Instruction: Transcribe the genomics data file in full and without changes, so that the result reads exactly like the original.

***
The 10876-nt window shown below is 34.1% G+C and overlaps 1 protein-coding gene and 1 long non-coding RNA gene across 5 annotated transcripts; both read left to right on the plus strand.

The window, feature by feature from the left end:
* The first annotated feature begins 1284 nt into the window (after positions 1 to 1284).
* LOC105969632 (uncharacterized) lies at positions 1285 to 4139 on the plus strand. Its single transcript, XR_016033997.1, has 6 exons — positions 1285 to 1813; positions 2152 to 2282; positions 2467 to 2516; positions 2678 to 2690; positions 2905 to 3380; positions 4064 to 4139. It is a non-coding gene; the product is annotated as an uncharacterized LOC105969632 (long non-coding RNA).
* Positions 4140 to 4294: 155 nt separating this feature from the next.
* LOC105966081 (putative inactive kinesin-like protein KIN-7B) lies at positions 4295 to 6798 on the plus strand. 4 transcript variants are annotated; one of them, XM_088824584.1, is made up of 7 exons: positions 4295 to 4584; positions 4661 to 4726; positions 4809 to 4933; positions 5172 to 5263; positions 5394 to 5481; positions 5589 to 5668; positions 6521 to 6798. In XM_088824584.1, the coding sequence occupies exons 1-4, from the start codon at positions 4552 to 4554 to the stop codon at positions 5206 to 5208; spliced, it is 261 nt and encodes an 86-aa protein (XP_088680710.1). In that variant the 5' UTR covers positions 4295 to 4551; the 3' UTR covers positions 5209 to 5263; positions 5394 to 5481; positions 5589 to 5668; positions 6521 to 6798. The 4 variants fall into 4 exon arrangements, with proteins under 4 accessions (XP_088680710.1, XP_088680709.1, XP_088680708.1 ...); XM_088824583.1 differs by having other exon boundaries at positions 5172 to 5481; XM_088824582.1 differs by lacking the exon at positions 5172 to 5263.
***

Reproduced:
The 10876-nt window shown below is 34.1% G+C and overlaps 1 protein-coding gene and 1 long non-coding RNA gene across 5 annotated transcripts; both read left to right on the plus strand.

The window, feature by feature from the left end:
* The first annotated feature begins 1284 nt into the window (after positions 1 to 1284).
* LOC105969632 (uncharacterized) lies at positions 1285 to 4139 on the plus strand. Its single transcript, XR_016033997.1, has 6 exons — positions 1285 to 1813; positions 2152 to 2282; positions 2467 to 2516; positions 2678 to 2690; positions 2905 to 3380; positions 4064 to 4139. It is a non-coding gene; the product is annotated as an uncharacterized LOC105969632 (long non-coding RNA).
* Positions 4140 to 4294: 155 nt separating this feature from the next.
* LOC105966081 (putative inactive kinesin-like protein KIN-7B) lies at positions 4295 to 6798 on the plus strand. 4 transcript variants are annotated; one of them, XM_088824584.1, is made up of 7 exons: positions 4295 to 4584; positions 4661 to 4726; positions 4809 to 4933; positions 5172 to 5263; positions 5394 to 5481; positions 5589 to 5668; positions 6521 to 6798. In XM_088824584.1, the coding sequence occupies exons 1-4, from the start codon at positions 4552 to 4554 to the stop codon at positions 5206 to 5208; spliced, it is 261 nt and encodes an 86-aa protein (XP_088680710.1). In that variant the 5' UTR covers positions 4295 to 4551; the 3' UTR covers positions 5209 to 5263; positions 5394 to 5481; positions 5589 to 5668; positions 6521 to 6798. The 4 variants fall into 4 exon arrangements, with proteins under 4 accessions (XP_088680710.1, XP_088680709.1, XP_088680708.1 ...); XM_088824583.1 differs by having other exon boundaries at positions 5172 to 5481; XM_088824582.1 differs by lacking the exon at positions 5172 to 5263.